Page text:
He half expected that this would be shock enough, and that Eppie would begin to cry. But instead of that, she began to shake herself on his knee, as if the proposition opened a pleasing novelty. Seeing that he must proceed to extremities,3 he put her into the coal-hole, and held the door closed, with a trembling sense that he was 4 using a strong measure. For a moment there was silence, but then came a little cry, “ Opy, opy,” and Silas let her out again, saying, “Now Eppie will never be naughty again, else she must go in the coal-hole-a black, naughty place.” The weaving must stand still a long while this morning, for now Eppie must be washed and have clean clothes on ; but it was to be hoped that this punishment would have a lasting effect, and save time in future—though, perhaps, it would have been better if Eppie had cried more.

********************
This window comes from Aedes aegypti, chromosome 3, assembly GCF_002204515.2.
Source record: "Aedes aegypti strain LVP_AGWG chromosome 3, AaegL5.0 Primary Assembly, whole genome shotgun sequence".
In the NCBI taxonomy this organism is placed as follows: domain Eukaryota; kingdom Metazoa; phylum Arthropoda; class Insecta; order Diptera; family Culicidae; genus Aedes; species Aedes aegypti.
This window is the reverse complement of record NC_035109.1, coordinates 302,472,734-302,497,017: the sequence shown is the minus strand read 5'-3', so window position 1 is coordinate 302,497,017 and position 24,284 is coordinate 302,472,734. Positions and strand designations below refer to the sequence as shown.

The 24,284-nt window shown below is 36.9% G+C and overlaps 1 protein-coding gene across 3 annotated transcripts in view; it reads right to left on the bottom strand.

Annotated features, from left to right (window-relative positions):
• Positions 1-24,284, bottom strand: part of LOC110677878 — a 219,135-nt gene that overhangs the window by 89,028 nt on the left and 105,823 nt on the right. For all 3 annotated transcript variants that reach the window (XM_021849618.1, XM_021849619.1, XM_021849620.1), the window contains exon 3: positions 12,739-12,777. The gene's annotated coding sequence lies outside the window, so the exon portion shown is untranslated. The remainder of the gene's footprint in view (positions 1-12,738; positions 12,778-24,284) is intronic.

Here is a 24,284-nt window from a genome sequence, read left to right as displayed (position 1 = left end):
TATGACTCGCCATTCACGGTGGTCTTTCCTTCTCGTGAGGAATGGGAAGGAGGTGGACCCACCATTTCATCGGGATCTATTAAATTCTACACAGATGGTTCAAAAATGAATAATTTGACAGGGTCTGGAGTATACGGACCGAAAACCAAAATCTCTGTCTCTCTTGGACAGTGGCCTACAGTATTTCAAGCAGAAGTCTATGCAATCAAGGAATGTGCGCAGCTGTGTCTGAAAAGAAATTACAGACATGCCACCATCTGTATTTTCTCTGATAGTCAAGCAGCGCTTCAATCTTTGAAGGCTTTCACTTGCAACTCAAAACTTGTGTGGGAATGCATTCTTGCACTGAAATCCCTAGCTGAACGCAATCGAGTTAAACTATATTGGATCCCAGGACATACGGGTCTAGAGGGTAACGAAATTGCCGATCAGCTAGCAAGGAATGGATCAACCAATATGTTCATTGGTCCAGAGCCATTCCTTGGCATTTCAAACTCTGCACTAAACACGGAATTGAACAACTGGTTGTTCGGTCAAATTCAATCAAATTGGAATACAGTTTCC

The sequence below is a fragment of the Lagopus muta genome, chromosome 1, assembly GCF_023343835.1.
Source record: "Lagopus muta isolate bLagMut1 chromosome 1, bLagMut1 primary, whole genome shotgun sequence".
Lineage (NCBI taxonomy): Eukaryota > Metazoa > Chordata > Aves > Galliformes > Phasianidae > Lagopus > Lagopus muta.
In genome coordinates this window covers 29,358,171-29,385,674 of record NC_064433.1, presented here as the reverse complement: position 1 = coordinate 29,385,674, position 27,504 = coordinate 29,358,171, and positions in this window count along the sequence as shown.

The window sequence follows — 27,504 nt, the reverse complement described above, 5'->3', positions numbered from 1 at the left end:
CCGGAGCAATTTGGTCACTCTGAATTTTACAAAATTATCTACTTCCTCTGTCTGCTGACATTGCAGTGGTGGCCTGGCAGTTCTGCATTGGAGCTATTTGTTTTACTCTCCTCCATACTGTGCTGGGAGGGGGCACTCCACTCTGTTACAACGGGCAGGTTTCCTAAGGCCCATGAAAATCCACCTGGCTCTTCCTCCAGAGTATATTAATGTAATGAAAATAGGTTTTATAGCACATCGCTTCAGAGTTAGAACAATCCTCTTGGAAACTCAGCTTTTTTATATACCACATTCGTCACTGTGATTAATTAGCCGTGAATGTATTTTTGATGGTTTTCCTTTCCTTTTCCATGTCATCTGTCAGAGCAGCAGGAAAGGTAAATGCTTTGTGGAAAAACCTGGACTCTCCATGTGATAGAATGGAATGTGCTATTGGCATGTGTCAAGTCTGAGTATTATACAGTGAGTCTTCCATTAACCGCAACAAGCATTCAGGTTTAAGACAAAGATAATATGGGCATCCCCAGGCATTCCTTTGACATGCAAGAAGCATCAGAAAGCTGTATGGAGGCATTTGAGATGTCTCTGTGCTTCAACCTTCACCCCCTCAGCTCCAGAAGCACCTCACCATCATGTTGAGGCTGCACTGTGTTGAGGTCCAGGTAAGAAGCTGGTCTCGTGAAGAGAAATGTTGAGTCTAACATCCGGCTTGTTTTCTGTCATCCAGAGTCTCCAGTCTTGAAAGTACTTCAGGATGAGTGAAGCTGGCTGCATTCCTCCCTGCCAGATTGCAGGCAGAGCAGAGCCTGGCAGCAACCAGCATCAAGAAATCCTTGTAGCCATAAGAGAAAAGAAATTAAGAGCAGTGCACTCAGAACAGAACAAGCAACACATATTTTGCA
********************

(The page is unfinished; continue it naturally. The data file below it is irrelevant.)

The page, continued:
In half-an-hour she was clean again, and, Silas having turned his back to see what he could do with the linen band, threw it down again, with the reflection that Eppie would be good without fastening for the rest of the morning, he turned round again, and was going to place her in her little chair near the loom, when she peeped out at him with black face and hands again, and said, 6 Eppie in de toal-hole.” This total failure of the coal-hole discipline shook Silas's belief in its efficacy.5 “She takes it all for fun,” he observed to himself.

So Eppie was reared without punishment, the burden of her misdeeds being borne vicariously by father Silas.


CASE OF LORD MANSFIELD'S WIG. This was a case which, by the parties concerned, was considered of no small importance, and which, to the auditors,2 in the course of its discussion, excited no small merriment. Mr Williams, who is what is vulgarly called a barber, but in more refined language is termed perruquier, appeared in the court a few days back, and obtained a summons against the defendant,4 Mr Laurence, who is clerk to Reeves, an attorney 5 in Tottenham Court Road, calling upon him to attend on a given day, to show cause why he should not pay a debt of thirty-nine shillings and elevenpence three farthings.